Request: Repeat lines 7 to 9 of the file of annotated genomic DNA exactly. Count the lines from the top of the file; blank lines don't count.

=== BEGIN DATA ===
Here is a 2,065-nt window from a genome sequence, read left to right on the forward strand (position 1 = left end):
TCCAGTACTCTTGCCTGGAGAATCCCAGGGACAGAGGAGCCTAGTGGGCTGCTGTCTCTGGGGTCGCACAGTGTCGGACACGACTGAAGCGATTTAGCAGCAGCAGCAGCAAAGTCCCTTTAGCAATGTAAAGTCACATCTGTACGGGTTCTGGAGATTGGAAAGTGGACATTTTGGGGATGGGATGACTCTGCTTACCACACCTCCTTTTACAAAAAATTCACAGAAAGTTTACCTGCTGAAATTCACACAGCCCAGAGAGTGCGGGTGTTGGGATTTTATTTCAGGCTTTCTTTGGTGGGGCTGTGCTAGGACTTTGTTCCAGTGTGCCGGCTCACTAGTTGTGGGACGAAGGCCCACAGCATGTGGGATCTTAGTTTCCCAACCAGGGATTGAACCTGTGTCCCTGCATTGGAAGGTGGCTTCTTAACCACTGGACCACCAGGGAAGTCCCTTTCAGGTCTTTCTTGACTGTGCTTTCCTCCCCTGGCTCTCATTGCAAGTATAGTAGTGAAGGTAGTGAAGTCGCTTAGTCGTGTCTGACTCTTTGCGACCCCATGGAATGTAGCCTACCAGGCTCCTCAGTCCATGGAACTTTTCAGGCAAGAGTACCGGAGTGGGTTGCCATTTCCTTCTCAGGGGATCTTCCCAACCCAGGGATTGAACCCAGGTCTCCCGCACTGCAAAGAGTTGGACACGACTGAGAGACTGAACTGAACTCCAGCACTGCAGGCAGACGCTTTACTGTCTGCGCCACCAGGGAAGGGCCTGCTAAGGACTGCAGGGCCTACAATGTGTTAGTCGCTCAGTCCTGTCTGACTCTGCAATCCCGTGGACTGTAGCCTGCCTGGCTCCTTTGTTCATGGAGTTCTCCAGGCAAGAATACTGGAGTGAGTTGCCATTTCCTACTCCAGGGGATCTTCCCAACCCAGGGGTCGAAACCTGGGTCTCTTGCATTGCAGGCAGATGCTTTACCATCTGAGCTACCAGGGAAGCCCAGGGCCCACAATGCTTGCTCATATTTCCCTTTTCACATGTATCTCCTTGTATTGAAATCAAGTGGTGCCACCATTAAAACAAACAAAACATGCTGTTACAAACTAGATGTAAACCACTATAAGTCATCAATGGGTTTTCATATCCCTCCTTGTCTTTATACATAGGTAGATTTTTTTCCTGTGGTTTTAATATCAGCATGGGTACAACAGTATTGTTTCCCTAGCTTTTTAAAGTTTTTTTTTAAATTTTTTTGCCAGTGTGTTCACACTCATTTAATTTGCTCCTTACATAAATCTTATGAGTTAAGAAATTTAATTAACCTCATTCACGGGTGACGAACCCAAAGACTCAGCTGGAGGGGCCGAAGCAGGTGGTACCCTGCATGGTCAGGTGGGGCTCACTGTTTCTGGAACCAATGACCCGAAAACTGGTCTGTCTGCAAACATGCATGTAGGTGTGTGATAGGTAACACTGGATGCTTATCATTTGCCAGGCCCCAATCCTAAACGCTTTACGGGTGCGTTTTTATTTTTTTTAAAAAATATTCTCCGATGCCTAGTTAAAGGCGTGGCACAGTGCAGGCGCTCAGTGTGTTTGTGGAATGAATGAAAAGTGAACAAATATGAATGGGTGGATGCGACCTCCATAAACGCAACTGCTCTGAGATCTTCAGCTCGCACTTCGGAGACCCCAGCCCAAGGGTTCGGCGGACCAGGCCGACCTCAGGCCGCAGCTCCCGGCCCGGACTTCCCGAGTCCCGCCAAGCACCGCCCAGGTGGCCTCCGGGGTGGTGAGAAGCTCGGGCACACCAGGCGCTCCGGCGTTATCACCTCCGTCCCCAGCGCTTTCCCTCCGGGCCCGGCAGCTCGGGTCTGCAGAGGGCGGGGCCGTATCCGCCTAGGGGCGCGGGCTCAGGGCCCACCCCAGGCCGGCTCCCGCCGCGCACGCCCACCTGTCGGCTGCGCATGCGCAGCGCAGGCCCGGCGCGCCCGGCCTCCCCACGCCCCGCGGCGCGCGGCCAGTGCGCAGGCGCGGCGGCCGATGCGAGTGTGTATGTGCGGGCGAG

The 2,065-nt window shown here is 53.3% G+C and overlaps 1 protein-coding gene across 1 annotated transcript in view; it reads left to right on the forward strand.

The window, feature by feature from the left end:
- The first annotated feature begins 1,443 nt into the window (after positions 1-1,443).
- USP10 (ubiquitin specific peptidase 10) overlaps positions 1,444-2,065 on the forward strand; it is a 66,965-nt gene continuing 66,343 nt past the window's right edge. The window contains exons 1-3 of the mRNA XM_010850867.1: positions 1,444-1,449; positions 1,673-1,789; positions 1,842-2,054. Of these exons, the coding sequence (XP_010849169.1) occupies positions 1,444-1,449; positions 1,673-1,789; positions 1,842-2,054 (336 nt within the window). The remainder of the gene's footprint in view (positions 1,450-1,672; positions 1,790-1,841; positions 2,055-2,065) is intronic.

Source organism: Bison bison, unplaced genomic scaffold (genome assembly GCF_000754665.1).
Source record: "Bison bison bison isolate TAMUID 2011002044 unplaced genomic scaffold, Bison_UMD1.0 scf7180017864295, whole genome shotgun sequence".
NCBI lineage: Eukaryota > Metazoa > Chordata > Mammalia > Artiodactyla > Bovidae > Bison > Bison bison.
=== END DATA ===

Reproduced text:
Source organism: Bison bison, unplaced genomic scaffold (genome assembly GCF_000754665.1).
Source record: "Bison bison bison isolate TAMUID 2011002044 unplaced genomic scaffold, Bison_UMD1.0 scf7180017864295, whole genome shotgun sequence".
NCBI lineage: Eukaryota > Metazoa > Chordata > Mammalia > Artiodactyla > Bovidae > Bison > Bison bison.